Knowledge is King (KIK)
KIK stands for “Knowledge is King”. Consultative mentoring and transferring best practices knowledge are the focuses of KIK Consulting & Educational Services. KIK and Robert S. Seiner provide practical, pragmatic, and cost-effective consulting, mentoring, and education in the disciplines of data governance, data stewardship, data management, and metadata management.
Bob Seiner has been working in the field of data governance as long as anybody in the industry. Seiner was once referred to as the “Grandfather of Data Governance” but he refuses that label as he believes that the field is still emerging and he is not old enough to be a grandfather (yet!). Seiner’s thought-process around data management, metadata management, and data governance has evolved as his career has taken him from one of the largest steel manufacturers in the United States to a small medical office software company, to one of the largest health insurance companies in the country, to a small boutique consulting firm, ultimately becoming acquired by a larger consulting company, and eventually to the founding of KIK Consulting & Educational Services (“KIK Consulting”) in 2002.
Non-Invasive Data Governance (NIDG)
What is NIDG?
Non-Invasive Data Governance (NIDG) is the least threatening and most effective approach to implementing a formal data governance program. NIDG is practiced by organizations of all sizes in all industries around the world with a tremendous level of success. The core tenet of NIDG is that organizations already have a level of governance taking place although their present actions are informal and often inefficient and ineffective. NIDG focuses on formalizing governance by taking advantage of existing levels of accountability while addressing the requirements of the organization to govern their data.
How NIDG is Different
There are three approaches to data governance. The command-and-control approach is the most invasive and directs people to govern data by assigning people responsibility that immediately feels over-and-above existing job responsibilities. The traditional approach is to deliver a formal program and hope that people identify with, and gravitate toward, the appropriate actions required to govern data. The non-invasive approach focuses on recognizing the present responsibilities people have with data and providing the tools and techniques necessary for people to improve the ways they govern the data.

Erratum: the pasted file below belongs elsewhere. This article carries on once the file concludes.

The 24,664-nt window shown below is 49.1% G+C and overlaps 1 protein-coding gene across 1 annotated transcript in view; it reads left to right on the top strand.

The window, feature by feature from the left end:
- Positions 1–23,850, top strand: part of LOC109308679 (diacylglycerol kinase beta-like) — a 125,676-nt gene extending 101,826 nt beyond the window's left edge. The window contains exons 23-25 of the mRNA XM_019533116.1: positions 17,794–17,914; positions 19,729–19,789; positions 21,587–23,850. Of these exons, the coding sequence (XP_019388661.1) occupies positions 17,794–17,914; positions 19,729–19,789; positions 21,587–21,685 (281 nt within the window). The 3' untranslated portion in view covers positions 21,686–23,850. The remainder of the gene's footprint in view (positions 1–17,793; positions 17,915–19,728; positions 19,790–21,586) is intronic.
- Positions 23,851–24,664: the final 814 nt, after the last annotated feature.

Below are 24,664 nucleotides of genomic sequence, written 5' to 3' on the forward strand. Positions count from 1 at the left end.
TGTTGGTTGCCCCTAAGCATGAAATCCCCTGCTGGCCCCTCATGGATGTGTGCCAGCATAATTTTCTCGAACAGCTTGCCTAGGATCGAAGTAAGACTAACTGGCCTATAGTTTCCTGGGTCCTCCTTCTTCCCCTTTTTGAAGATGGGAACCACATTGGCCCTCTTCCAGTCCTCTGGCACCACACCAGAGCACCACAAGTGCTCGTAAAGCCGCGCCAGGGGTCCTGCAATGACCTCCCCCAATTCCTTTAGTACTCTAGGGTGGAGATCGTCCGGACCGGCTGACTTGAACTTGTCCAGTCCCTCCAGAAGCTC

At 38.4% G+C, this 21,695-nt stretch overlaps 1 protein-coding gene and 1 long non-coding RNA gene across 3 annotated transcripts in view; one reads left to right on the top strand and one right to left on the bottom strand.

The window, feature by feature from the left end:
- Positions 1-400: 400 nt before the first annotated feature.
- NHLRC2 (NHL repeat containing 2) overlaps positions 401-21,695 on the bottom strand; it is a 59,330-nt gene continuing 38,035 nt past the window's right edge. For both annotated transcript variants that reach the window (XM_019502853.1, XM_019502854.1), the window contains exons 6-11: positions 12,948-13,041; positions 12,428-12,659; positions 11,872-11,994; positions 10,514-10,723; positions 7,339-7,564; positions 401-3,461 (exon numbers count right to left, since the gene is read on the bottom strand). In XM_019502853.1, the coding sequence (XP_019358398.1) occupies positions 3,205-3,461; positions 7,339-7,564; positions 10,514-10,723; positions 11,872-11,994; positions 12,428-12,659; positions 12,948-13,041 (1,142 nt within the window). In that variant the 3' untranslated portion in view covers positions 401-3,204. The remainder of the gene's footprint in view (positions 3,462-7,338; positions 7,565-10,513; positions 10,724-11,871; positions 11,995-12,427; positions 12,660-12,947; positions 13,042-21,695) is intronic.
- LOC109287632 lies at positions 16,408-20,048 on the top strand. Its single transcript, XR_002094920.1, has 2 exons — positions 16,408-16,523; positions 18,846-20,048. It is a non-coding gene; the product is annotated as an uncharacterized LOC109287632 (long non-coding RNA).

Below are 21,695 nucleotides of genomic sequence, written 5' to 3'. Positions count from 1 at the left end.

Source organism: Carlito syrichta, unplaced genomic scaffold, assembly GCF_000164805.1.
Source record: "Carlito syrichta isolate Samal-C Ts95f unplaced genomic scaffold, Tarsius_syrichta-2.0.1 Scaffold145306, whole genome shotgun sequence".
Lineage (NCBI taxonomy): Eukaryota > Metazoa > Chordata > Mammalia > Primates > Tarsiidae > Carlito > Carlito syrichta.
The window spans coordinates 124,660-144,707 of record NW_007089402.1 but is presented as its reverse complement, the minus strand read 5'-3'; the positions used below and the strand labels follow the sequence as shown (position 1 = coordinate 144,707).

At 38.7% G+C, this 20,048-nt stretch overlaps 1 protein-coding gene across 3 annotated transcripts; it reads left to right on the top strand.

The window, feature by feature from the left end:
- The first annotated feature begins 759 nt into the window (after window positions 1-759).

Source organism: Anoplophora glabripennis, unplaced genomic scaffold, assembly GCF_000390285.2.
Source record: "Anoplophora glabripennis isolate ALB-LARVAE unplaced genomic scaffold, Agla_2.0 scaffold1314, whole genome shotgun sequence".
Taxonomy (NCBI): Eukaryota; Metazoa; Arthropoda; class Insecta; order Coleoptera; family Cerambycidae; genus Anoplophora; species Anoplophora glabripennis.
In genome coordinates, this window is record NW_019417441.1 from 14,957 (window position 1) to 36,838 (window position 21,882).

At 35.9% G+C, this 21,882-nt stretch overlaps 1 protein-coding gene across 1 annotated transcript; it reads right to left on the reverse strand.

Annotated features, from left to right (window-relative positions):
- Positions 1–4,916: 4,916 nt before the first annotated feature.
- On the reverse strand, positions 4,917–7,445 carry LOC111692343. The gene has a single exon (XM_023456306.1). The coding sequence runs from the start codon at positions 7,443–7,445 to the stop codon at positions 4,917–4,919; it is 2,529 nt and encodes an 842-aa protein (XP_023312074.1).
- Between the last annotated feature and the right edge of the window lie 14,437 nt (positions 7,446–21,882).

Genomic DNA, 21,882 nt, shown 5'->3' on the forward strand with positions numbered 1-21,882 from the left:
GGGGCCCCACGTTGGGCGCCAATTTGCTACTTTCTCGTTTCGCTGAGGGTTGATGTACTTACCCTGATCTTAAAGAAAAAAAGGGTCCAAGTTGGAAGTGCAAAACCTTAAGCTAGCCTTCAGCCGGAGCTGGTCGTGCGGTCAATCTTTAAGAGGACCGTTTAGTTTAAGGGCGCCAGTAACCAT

How Do You Apply NIDG?
NIDG is applied by formally recognizing the people that are responsible for defining, producing, and using data across the organization and enabling them to build and follow consistent practices associated with improving the confidence the organization has in its data quality and understanding, protection, and handling of strategic and sensitive data.
Non-Invasive Metadata Governance (NIMG)
What is Non-Invasive Metadata Governance?
Non-Invasive Metadata Governance is the pragmatic approach to managing metadata as a valued enterprise asset. NIMG is based on three basic premises: 1) the metadata will not govern itself, 2) formal governance is necessary to deliver value, and 3) engaging metadata stewards in a less threatening manner is necessary to formalize accountability for data documentation. NIMG views metadata as a long-term asset that requires planning to deliver appropriate information to affected data definers, producers, and users with an immediate focus on demonstrating value while looking ahead to the potential acquisition or development of data catalogs, business glossaries, and data dictionaries.
How NIMG is Different
NIMG focuses on improving existing levels of the data documentation while maximizing the value of the investments being made in becoming data-centric and data-driven. Improving analytical capabilities, leveraging data science to innovate in leveraging their data, and protecting sensitive data assets to manage risk are three benefits of taking the NIMG approach. Inquire about how the non-invasive approach to managing metadata echoes the benefits that are found in the NIDG approach.
NIMG is applied by formally recognizing the people that are responsible for defining, producing, and using metadata across the organization and enabling them to build and follow consistent practices associated with improving how governance is applied to improving metadata quality, availability, and usefulness.